What to Buy

Sick of Switching Genders on Their Daughter's Kids Books, These Moms Created Their Own

Keren Moran, co-founder of Mememe Press, created a customizable line of books that is inclusive of ALL families

Guest post written by Keren Moran Co-founder at mememepress.com

We spent the first 4 years of our daughter's bedtime cheerfully snuggled up reading books, swapping genders and pronouns, populating her picture books with little vignettes of happy gay families like ours. This worked fine until the day she realized Sally and Conrad, the kids in 'The Cat in the Hat' have a mom and a dad (not two moms like us) and was NOT impressed with our deception.

From that point on she took it upon herself to tirelessly police our reading in to the hetero normative narratives that matched the text (what she couldn't read she expertly deduced from the pictures) and most of the representations in the book-world around her.


Thankfully the physical world around her is a better reflection of her family context - our neighborhood in Sydney is beautifully eclectic. In the park near our house you're just as likely to see a gay family doing the family thang as you are seeing someone walking a dog. There is more visible and celebrated diversity than most places I've lived – hooray for that!

But the books… the books that would help her anchor her understanding and sense-making of the world mostly included just that Mom + Dad + kid(s) – triad and with mostly a boy protagonist at that.

When we looked around we noticed it wasn't just our family that wasn't in the stories – all the shapes and sizes that make the modern family – the blended families, the single parent families, those kids that were being raised by grandparents and the rainbow families like us – were all trying to squeeze in to that ever so narrow common denominator. A chat with a publisher friend confirmed the painfully obvious – books are hard to sell and the less risk the better.

Being passionate readers and firm believers in the power of books to convey values and validate a child's sense of self-worth - we decided to stop fibbing. We would create books that could reflect ANY family for the children that lived in it.

And so Mememe Press was born.

Having run a creative agency together for 14 years - Noa (my partner in life and in crime) and I knew we could make Mememe Press fly. We'd dreamt up major creative campaigns and built robust, complex systems for clients – it was time to turn our attentions to a venture of our own.

The technical part of designing and printing one-off quality books for each child was par for the course – but we also knew there are more than a few personalized books out there that snap up the low bearing fruit of a shoehorned personalized name - that's not what we were after.

What we had in mind was personalized children's literature - books that were told with grace and sparkle that could truly take pride of place on any bookshelf – with the added bonus of being so very personal. We approached Kate and Jol Temple, award winning Australian authors whose books have already been read by more than half a million kids to craft a tale that we knew would connect. We then roped in Christopher Cooper – a young-gun illustrator with a lavish illustration style and the organized mind of a detective. Together we worked to create a story that could be broken down to parts and seamlessly put together again - differently for each and every book.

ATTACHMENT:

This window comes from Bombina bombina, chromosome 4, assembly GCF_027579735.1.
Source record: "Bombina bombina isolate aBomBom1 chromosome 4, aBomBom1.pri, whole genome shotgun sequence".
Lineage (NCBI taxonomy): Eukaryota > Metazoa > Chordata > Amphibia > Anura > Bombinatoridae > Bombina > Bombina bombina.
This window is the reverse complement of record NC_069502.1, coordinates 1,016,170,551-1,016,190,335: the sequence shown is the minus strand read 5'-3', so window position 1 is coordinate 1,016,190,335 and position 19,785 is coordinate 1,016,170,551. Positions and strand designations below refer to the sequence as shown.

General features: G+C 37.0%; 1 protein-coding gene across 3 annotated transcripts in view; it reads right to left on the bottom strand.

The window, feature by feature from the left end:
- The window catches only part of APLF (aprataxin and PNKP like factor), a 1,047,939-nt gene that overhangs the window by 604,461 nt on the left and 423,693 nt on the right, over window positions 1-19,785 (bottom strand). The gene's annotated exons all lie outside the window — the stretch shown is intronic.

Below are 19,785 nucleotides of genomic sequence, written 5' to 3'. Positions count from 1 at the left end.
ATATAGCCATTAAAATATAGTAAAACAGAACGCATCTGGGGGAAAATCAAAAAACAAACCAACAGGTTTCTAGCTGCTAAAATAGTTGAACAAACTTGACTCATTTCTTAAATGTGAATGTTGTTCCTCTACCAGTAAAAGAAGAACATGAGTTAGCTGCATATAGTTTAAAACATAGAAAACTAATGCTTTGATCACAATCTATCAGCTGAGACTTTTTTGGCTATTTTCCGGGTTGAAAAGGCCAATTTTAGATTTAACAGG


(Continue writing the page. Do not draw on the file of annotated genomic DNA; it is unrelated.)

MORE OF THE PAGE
The result - our first title - Ready or not here comes… your name! (for 1-6-year old's) is a heart-warming tale about a kid who looks up from their toys one Sunday morning to discover their family… gone! The story then leads the reader on a romp around the house to find one and all hidden in various places (my favorite is the family member found 'crouched on the couch like an old corn chip'). Both the protagonist and family are depicted as cute monsters in various shades of fur to provide an inclusive visual representation that shifts focus from ethnicity to expression.

So far, the book has been received with much excitement from ALL types of families all over the world. @twopoofsandapudding – a two dad family with their little son 'pudding' shared this delightful reading moment:

We absolutely love this book! Reading it with our son who is 2 is such a joy. Every time we read it and say his name he gets so excited and shouts his name too. Also when he sees that his two daddies are in the book he looks at us both with the biggest smile on his face. Reading it with his cousins is funny as they are shocked pudding has his very own book. They know he is special the way he came into our life through adoption but this book makes them think he is super special.

and… Kim Kardashian loved her copy with her 4 little ones as well as Kanye, Aunty Khloe and grandma (Lovey) so much she posted about it to her 140 million followers – there is just something so magical about finding your very own family in a book – and not just for the kids!

To buy your personalized copy of the book – head over to www.mememepress.com

And in honor of Pride last month - use ReadWithPride at checkout for 20% off

Recently, Mememe Press published the book with a number of different family structures as paperbacks on Amazon. Check them out below and see if they work for your family.

Two dads + Boy protagonist (James): James's family includes 2 Dads, a twin brother and a baby sister.

Two dads + Girl protagonist (Olivia): Olivia's family includes 2 Dads, an Aunt a big brother and a baby sister.

Two Moms + Girl protagonist (Emma): Emma's family includes 2 Moms, a little brother and a dog.